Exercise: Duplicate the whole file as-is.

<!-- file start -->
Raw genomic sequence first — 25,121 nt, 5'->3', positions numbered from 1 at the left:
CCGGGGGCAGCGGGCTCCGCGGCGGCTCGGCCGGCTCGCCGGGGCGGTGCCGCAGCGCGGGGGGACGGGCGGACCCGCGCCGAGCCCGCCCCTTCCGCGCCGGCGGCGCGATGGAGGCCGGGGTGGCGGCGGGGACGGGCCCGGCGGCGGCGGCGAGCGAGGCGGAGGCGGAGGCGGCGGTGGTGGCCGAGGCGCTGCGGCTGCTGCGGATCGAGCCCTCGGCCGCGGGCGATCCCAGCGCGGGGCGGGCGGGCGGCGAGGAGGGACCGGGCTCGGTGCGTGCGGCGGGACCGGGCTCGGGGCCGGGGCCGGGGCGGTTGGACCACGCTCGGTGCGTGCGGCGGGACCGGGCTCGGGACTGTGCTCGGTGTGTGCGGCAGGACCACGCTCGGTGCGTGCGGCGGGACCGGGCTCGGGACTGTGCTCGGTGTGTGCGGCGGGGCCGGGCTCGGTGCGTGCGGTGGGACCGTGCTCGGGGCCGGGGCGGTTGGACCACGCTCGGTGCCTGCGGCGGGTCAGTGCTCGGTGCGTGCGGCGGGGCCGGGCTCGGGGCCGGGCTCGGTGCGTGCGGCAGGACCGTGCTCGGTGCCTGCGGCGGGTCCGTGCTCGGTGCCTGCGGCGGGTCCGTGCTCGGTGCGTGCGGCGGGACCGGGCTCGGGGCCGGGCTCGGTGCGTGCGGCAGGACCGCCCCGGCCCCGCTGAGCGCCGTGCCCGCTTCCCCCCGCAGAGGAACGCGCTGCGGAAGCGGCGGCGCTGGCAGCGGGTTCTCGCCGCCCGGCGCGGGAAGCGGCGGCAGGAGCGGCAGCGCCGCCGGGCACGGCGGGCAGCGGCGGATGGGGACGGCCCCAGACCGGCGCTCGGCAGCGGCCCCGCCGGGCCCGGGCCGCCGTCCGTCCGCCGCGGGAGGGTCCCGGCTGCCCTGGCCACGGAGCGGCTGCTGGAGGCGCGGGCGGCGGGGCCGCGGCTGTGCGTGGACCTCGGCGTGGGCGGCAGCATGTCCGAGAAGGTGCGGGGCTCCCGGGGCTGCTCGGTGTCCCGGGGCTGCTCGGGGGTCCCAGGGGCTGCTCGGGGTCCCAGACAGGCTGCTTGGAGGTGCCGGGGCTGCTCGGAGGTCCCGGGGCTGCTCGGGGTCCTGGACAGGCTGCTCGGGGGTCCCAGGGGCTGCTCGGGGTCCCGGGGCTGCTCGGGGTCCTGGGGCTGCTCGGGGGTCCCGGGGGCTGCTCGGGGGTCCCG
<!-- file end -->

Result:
Raw genomic sequence first — 25,121 nt, 5'->3', positions numbered from 1 at the left:
CCGGGGGCAGCGGGCTCCGCGGCGGCTCGGCCGGCTCGCCGGGGCGGTGCCGCAGCGCGGGGGGACGGGCGGACCCGCGCCGAGCCCGCCCCTTCCGCGCCGGCGGCGCGATGGAGGCCGGGGTGGCGGCGGGGACGGGCCCGGCGGCGGCGGCGAGCGAGGCGGAGGCGGAGGCGGCGGTGGTGGCCGAGGCGCTGCGGCTGCTGCGGATCGAGCCCTCGGCCGCGGGCGATCCCAGCGCGGGGCGGGCGGGCGGCGAGGAGGGACCGGGCTCGGTGCGTGCGGCGGGACCGGGCTCGGGGCCGGGGCCGGGGCGGTTGGACCACGCTCGGTGCGTGCGGCGGGACCGGGCTCGGGACTGTGCTCGGTGTGTGCGGCAGGACCACGCTCGGTGCGTGCGGCGGGACCGGGCTCGGGACTGTGCTCGGTGTGTGCGGCGGGGCCGGGCTCGGTGCGTGCGGTGGGACCGTGCTCGGGGCCGGGGCGGTTGGACCACGCTCGGTGCCTGCGGCGGGTCAGTGCTCGGTGCGTGCGGCGGGGCCGGGCTCGGGGCCGGGCTCGGTGCGTGCGGCAGGACCGTGCTCGGTGCCTGCGGCGGGTCCGTGCTCGGTGCCTGCGGCGGGTCCGTGCTCGGTGCGTGCGGCGGGACCGGGCTCGGGGCCGGGCTCGGTGCGTGCGGCAGGACCGCCCCGGCCCCGCTGAGCGCCGTGCCCGCTTCCCCCCGCAGAGGAACGCGCTGCGGAAGCGGCGGCGCTGGCAGCGGGTTCTCGCCGCCCGGCGCGGGAAGCGGCGGCAGGAGCGGCAGCGCCGCCGGGCACGGCGGGCAGCGGCGGATGGGGACGGCCCCAGACCGGCGCTCGGCAGCGGCCCCGCCGGGCCCGGGCCGCCGTCCGTCCGCCGCGGGAGGGTCCCGGCTGCCCTGGCCACGGAGCGGCTGCTGGAGGCGCGGGCGGCGGGGCCGCGGCTGTGCGTGGACCTCGGCGTGGGCGGCAGCATGTCCGAGAAGGTGCGGGGCTCCCGGGGCTGCTCGGTGTCCCGGGGCTGCTCGGGGGTCCCAGGGGCTGCTCGGGGTCCCAGACAGGCTGCTTGGAGGTGCCGGGGCTGCTCGGAGGTCCCGGGGCTGCTCGGGGTCCTGGACAGGCTGCTCGGGGGTCCCAGGGGCTGCTCGGGGTCCCGGGGCTGCTCGGGGTCCTGGGGCTGCTCGGGGGTCCCGGGGGCTGCTCGGGGGTCCCG